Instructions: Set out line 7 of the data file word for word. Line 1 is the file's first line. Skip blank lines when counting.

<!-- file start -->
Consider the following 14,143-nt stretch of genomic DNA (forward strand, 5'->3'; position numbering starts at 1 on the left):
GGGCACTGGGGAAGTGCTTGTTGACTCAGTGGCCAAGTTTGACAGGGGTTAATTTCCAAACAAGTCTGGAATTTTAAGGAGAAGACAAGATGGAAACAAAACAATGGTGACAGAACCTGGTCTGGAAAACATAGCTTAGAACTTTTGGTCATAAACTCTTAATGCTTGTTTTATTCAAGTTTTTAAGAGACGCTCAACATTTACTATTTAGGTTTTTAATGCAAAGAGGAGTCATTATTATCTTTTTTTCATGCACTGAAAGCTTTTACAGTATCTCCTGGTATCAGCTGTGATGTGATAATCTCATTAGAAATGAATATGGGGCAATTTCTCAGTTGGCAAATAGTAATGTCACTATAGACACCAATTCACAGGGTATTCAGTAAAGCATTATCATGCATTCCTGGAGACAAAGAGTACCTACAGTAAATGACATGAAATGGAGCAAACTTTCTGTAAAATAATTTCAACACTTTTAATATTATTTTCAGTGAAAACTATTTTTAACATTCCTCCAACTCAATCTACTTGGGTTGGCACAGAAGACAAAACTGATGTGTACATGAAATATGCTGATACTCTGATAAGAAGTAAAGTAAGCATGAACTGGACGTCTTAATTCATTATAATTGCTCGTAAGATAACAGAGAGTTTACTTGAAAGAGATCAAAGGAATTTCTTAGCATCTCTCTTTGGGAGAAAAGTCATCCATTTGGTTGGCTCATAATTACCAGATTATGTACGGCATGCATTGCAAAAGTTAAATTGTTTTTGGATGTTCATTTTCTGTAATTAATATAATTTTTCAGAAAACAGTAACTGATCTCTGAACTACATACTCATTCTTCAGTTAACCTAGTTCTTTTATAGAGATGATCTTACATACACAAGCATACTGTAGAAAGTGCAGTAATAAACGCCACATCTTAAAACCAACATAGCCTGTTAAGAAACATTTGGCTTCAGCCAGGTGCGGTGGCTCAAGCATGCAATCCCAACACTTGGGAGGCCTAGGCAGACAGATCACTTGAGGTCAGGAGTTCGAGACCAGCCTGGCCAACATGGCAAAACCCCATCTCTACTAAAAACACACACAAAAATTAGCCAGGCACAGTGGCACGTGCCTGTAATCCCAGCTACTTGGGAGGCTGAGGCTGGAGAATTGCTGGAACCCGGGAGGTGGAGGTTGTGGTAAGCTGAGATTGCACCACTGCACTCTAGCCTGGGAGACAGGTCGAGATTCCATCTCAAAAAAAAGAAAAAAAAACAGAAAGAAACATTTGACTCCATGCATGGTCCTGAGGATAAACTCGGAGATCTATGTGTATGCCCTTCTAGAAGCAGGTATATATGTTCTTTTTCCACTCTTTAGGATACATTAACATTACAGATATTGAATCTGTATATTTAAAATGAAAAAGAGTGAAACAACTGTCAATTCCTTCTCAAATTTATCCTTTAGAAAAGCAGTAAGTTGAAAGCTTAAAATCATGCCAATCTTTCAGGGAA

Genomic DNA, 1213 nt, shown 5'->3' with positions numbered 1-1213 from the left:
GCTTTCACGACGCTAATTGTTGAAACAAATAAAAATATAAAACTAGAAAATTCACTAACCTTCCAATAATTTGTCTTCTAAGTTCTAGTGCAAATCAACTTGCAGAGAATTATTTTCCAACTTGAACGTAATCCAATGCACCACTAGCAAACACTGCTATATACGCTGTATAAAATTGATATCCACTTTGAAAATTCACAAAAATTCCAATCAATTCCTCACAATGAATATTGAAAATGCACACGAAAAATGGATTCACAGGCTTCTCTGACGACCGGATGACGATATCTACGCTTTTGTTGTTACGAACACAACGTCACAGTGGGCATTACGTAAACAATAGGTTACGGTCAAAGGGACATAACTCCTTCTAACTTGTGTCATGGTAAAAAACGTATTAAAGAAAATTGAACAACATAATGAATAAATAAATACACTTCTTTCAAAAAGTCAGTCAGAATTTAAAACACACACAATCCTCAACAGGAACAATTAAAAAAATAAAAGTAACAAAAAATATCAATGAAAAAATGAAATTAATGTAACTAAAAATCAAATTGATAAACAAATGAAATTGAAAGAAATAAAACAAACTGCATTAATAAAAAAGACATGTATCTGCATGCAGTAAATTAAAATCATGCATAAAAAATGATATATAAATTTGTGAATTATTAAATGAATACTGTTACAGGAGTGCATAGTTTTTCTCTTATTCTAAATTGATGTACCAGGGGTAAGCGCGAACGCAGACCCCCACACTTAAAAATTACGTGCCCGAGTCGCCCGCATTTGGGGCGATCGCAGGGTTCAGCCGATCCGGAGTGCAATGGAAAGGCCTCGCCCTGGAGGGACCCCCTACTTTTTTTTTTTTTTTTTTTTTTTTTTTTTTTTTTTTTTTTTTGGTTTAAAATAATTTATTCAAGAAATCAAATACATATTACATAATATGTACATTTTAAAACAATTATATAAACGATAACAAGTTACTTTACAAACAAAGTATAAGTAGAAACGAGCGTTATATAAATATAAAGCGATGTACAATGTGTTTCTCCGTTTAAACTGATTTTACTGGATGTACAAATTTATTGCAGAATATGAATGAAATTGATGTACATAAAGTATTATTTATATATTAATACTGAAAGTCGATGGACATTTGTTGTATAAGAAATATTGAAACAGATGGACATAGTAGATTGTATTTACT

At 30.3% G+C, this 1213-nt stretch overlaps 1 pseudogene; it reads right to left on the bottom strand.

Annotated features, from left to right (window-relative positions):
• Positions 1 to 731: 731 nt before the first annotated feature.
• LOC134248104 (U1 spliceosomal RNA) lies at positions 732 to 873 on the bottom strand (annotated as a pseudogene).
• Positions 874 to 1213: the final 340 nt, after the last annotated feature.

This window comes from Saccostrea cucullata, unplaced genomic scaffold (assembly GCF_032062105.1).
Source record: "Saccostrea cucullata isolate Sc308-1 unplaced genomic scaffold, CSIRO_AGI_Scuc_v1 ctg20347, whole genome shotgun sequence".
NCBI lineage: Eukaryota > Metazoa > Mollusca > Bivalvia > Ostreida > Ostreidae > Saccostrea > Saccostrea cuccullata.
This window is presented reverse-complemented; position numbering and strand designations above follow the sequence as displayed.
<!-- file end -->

• Positions 1 to 731: 731 nt before the first annotated feature.